Plans to exclude Christian charities from receiving public funding unless they promise not to evangelise may be scrapped.
A humanist organisation says the Department for Communities and Local Government (CLG) is to drop plans for a new Charter for Excellence for faith groups seeking public funding.
Referring to the charter earlier this year, Communities Secretary Hazel Blears had made clear that funding would only be available to help Christian groups “promising not to use public money to proselytise”.
But the British Humanist Association (BHA) says it has now been told that the CLG plans to stop working on the charter.
The BHA is now calling for amendments to the Equality Bill to replace the measures the Charter would have contained.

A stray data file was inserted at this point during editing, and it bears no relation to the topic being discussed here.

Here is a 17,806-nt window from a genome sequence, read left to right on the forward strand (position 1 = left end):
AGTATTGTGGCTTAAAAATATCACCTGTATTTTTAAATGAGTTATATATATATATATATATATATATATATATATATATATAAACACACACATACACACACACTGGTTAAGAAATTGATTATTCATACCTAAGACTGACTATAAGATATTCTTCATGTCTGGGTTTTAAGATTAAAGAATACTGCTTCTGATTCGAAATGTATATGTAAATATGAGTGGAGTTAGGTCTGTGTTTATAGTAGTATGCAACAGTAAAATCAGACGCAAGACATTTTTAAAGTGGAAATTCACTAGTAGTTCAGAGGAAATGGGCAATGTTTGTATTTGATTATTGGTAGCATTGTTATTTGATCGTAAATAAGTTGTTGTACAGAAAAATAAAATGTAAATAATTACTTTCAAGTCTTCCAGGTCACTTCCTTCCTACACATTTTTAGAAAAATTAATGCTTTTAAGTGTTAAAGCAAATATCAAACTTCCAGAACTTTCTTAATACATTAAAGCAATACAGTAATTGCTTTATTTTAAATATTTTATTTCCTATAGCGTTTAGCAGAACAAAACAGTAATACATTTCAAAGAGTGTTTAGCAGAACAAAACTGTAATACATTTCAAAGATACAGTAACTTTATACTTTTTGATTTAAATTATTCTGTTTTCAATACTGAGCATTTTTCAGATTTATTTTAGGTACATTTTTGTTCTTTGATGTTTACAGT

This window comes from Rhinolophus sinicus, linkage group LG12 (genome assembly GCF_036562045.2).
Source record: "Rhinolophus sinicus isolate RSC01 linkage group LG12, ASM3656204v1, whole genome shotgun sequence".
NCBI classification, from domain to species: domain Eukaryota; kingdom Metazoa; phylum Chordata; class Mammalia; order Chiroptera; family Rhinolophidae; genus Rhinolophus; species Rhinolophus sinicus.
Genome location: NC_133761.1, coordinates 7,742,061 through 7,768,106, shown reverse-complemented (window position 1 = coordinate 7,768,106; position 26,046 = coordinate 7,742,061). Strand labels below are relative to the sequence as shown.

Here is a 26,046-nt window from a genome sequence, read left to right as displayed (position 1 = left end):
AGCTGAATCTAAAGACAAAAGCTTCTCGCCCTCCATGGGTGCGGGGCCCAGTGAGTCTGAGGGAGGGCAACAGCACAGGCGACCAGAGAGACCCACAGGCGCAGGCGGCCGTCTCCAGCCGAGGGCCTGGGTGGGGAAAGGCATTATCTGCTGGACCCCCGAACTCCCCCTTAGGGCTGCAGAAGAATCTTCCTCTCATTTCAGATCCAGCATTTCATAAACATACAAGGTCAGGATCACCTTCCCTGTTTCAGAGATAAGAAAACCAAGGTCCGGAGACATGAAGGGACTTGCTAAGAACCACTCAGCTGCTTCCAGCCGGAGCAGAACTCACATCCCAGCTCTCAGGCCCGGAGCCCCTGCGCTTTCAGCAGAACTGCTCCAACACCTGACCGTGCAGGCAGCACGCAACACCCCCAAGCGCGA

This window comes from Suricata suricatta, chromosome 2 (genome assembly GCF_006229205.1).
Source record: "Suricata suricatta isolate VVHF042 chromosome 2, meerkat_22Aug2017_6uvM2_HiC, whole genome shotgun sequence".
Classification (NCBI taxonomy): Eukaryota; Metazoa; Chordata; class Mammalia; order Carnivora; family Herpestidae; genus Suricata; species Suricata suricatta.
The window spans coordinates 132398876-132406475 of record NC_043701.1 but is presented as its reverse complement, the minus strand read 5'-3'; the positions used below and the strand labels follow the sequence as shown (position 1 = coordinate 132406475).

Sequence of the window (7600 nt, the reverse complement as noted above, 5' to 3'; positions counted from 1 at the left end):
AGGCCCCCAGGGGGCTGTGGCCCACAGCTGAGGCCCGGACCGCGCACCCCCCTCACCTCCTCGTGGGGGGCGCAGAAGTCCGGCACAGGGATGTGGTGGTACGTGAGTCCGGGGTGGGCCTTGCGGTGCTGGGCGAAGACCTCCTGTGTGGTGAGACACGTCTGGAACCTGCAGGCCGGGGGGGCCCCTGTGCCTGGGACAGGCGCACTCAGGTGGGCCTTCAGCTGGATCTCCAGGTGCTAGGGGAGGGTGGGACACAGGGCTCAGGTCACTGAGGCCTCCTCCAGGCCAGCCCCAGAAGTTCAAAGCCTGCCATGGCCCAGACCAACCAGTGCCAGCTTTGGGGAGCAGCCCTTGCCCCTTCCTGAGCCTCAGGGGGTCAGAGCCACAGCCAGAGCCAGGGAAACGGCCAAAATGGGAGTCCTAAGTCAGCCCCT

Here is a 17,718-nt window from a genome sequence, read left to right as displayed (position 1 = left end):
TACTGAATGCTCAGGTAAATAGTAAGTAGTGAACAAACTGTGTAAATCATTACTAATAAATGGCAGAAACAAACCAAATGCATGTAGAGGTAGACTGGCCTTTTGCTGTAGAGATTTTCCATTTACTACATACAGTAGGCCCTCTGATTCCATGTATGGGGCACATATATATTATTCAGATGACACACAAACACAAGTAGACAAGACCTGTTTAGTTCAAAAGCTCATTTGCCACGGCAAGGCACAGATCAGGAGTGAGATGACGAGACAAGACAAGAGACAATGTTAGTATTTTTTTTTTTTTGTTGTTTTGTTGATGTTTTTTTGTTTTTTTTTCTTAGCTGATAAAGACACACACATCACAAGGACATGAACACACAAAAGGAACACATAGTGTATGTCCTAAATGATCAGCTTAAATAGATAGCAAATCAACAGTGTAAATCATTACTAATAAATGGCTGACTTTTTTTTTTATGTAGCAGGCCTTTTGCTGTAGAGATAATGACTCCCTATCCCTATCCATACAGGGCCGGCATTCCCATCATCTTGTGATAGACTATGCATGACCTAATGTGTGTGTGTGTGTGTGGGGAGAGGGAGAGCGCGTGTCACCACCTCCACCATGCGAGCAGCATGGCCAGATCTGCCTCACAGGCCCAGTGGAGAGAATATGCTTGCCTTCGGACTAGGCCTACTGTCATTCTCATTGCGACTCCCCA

“We did not believe it went far enough to protect service users,” said Hanne Stinson, Chief Executive of the BHA.
But, she continued, the “CLG reassured us it would at least ensure that organisations receiving money would have to sign up to equality good practice and promise not to proselytise.
“Now, even this small safeguard has been lost”.
The Equality Bill already contains statutory duties that could force public bodies including local councils to promote ‘equality’ in areas including sexual orientation.
Such bodies would also have to make sure that any groups undertaking work on their behalf also signed up to their equality agenda.
Even without such a statutory duty, a Christian care home lost thousands of pounds in public funding last year when it refused to ask its elderly Christian residents about their sexual orientation every three months.
The funding was eventually restored after the home launched a legal action, but there are concerns that the Equality Bill could see other Christian groups providing valuable services denied funding.